A team of scientists led by Erik Gulbranson recently discovered a forest of fossil trees in Antarctica.1 Gulbranson, a paleoecologist at the University of Wisconsin-Milwaukee, claims this is the “oldest polar forest on record from the southern polar region.”1 The trees were found in Antarctica’s Transantarctic Mountains and include a mix of evergreens, deciduous trees, and gingkoes.
This discovery should be no surprise to those who take Genesis as literal history. The Bible clearly describes a global Flood that affected all land masses—why should Antarctica be an exception?
This discovery should be no surprise to those who take Genesis as literal history.
Dinosaur and mosasaur (massive swimming reptiles) fossils occur on every continent including Antarctica.2 These discoveries demonstrate that a much warmer global climate existed in the pre-Flood world.2 Warm-weather plants like Glossopteris have been found in Permian rocks on Antarctica for decades and are often used to make plate tectonic reconstructions.
Secular science even admits Antarctica was not always cold in the past. LiveScience’s Stephanie Pappas wrote,
Antarctica wasn’t always a land of ice. Millions of years ago,3 when the continent was still part of a huge Southern Hemisphere landmass called Gondwana, trees flourished near the South Pole.1
Some creation authors have tried to explain the presence of temperate climate fossils like trees, dinosaurs, and coal beds in Antarctica by making claims that Earth somehow “rolled” on its axis during the Flood, resulting in the North Pole shifting from central Asia to its present position, but this explanation appears to cause more problems than it solves.4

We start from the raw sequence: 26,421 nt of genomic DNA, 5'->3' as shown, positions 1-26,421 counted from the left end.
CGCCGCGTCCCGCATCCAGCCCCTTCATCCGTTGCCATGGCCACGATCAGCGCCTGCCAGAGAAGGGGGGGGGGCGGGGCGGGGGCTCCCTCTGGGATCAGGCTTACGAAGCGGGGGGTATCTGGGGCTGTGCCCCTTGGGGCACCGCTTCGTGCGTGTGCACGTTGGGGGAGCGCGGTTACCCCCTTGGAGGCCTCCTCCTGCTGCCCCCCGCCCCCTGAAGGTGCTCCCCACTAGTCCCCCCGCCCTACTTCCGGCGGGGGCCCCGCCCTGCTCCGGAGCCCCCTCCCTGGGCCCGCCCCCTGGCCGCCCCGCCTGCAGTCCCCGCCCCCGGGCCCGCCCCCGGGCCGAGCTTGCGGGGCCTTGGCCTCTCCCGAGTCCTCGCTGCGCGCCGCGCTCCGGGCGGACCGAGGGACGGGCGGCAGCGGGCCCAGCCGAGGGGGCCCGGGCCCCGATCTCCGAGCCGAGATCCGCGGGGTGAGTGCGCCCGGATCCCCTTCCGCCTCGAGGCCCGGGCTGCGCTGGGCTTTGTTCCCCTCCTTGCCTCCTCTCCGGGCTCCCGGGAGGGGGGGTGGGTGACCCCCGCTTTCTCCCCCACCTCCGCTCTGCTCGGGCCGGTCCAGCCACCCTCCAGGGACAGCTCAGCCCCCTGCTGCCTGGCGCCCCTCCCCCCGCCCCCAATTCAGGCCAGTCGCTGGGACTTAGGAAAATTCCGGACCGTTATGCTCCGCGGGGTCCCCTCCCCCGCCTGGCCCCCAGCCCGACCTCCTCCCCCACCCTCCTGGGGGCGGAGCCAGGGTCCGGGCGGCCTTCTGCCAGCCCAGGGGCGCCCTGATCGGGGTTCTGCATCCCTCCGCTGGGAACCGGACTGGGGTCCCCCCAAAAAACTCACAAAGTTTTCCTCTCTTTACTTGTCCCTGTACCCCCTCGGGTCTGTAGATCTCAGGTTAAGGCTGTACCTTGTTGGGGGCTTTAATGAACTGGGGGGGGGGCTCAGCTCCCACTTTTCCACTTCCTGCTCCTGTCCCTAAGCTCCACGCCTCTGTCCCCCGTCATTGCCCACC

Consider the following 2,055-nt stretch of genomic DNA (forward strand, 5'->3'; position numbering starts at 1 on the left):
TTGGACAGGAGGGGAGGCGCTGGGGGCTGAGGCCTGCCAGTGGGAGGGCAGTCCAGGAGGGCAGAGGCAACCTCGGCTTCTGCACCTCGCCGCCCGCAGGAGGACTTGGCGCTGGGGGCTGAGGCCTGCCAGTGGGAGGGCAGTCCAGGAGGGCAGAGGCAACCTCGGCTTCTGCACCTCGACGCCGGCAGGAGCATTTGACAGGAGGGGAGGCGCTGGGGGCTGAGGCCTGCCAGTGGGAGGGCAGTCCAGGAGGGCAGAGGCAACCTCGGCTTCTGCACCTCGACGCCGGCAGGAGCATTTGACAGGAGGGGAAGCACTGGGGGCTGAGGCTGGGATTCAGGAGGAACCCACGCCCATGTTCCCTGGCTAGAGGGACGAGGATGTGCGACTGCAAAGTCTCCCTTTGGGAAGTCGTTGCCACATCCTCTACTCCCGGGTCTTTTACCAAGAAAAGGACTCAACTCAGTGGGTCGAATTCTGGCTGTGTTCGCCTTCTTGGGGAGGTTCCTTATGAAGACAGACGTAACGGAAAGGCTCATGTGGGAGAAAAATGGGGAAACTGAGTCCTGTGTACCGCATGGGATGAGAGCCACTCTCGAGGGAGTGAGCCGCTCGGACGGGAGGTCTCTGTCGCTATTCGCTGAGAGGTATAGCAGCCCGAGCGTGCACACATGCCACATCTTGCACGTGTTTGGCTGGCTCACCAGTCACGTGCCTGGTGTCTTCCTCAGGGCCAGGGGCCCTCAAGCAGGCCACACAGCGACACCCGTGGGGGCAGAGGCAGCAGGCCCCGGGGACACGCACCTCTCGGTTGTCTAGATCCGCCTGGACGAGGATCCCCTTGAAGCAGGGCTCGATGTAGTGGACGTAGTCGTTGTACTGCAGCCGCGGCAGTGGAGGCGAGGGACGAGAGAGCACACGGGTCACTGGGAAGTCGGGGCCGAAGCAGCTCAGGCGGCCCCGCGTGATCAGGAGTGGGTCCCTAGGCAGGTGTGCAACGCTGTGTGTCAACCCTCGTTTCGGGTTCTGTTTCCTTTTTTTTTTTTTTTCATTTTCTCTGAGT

First, temperate and tropical-type flora and fauna fossils, like dinosaurs, are found buried in Flood rocks even in central China—which would have been the north pole if the earth rolled on its axis—and everywhere else on Earth. Thus, the entire globe was warmer in the pre-Flood world. Second, the extreme forces required to explain such a radical shift in the Earth’s axis have never been adequately resolved—it remains a speculation.
Gulbranson and his team think the fossil trees they found are about 280 million years old,3 which places them in Permian System strata.1 The discovering scientists found the trees were so rapidly buried in volcanic ash that they contained fossilized plant cells that are virtually mummified, “preserved down to the cellular level.”1 They reported,
The plants are so well-preserved in rock that some of the amino acid building blocks that made up the trees’ proteins can still be extracted, said Gulbranson, who specializes in geochemistry techniques.1
How could proteins and original amino acids survive for millions of years? The secular science community has no viable answers to explain remarkable finds like these.5
Scientists found the trees were so rapidly buried in volcanic ash that they contained fossilized plant cells that are virtually mummified, “preserved down to the cellular level.”
So, the fossil trees themselves tell a different and a far more recent story—one that fits the biblical account of a global Flood just thousands of years ago. These trees were buried rapidly1 during the global Flood described in Genesis. Temperate and tropical plants and animals were caught up and quickly buried in the ash, mud, and sand that engulfed them in this cataclysmic event. These fossils remind us that God’s Word is true.
- Pappas, S. 2017. 280-Million-Year-Old Forest Discovered in…Antarctica. LiveScience. Posted on livescience.com November 15, 2017, accessed November 17, 2017.
- Clarey, T. 2015. Dinosaurs: Marvels of God’s Design. Green Forest, AR: Master Books.
- We do not advocate these dates of millions of years as accurate.
- Brown, W. 2008. In the Beginning: Compelling Evidence for Creation and the Flood, 8th edition. Center for Scientific Creation. Posted on creationscience.com, updated December 2, 2017, accessed November 17, 2017.
- See ICR.org/fresh-fossils
*Timothy Clarey is Research Assocaite at the Institute for Creation Research and earned his Ph.D. in geology from Western Michigan University.
Article posted on December 11, 2017.